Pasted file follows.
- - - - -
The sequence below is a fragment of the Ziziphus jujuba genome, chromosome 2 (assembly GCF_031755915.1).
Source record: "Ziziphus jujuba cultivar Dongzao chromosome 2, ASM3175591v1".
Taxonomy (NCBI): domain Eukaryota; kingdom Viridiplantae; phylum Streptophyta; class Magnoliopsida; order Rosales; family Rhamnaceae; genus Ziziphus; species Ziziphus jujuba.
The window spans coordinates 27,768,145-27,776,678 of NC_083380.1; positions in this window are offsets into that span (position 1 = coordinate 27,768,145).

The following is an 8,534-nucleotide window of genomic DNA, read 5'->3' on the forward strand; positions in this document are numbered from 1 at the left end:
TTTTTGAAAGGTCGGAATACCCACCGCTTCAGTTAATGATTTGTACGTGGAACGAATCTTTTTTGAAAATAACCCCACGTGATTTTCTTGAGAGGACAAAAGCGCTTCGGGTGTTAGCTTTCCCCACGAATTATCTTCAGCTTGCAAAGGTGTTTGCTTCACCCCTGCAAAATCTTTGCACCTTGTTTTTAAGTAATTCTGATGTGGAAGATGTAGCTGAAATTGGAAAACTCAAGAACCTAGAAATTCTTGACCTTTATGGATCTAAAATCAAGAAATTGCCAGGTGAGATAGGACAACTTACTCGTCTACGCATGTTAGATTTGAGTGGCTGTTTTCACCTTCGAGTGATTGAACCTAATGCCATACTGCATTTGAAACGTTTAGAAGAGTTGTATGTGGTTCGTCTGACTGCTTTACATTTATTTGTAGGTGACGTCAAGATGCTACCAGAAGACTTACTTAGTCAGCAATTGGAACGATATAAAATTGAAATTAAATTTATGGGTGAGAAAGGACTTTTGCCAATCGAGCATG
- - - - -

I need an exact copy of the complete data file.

The sequence below is a fragment of the Ziziphus jujuba genome, chromosome 2 (assembly GCF_031755915.1).
Source record: "Ziziphus jujuba cultivar Dongzao chromosome 2, ASM3175591v1".
Taxonomy (NCBI): domain Eukaryota; kingdom Viridiplantae; phylum Streptophyta; class Magnoliopsida; order Rosales; family Rhamnaceae; genus Ziziphus; species Ziziphus jujuba.
The window spans coordinates 27,768,145-27,776,678 of NC_083380.1; positions in this window are offsets into that span (position 1 = coordinate 27,768,145).

The following is an 8,534-nucleotide window of genomic DNA, read 5'->3' on the forward strand; positions in this document are numbered from 1 at the left end:
TTTTTGAAAGGTCGGAATACCCACCGCTTCAGTTAATGATTTGTACGTGGAACGAATCTTTTTTGAAAATAACCCCACGTGATTTTCTTGAGAGGACAAAAGCGCTTCGGGTGTTAGCTTTCCCCACGAATTATCTTCAGCTTGCAAAGGTGTTTGCTTCACCCCTGCAAAATCTTTGCACCTTGTTTTTAAGTAATTCTGATGTGGAAGATGTAGCTGAAATTGGAAAACTCAAGAACCTAGAAATTCTTGACCTTTATGGATCTAAAATCAAGAAATTGCCAGGTGAGATAGGACAACTTACTCGTCTACGCATGTTAGATTTGAGTGGCTGTTTTCACCTTCGAGTGATTGAACCTAATGCCATACTGCATTTGAAACGTTTAGAAGAGTTGTATGTGGTTCGTCTGACTGCTTTACATTTATTTGTAGGTGACGTCAAGATGCTACCAGAAGACTTACTTAGTCAGCAATTGGAACGATATAAAATTGAAATTAAATTTATGGGTGAGAAAGGACTTTTGCCAATCGAGCATG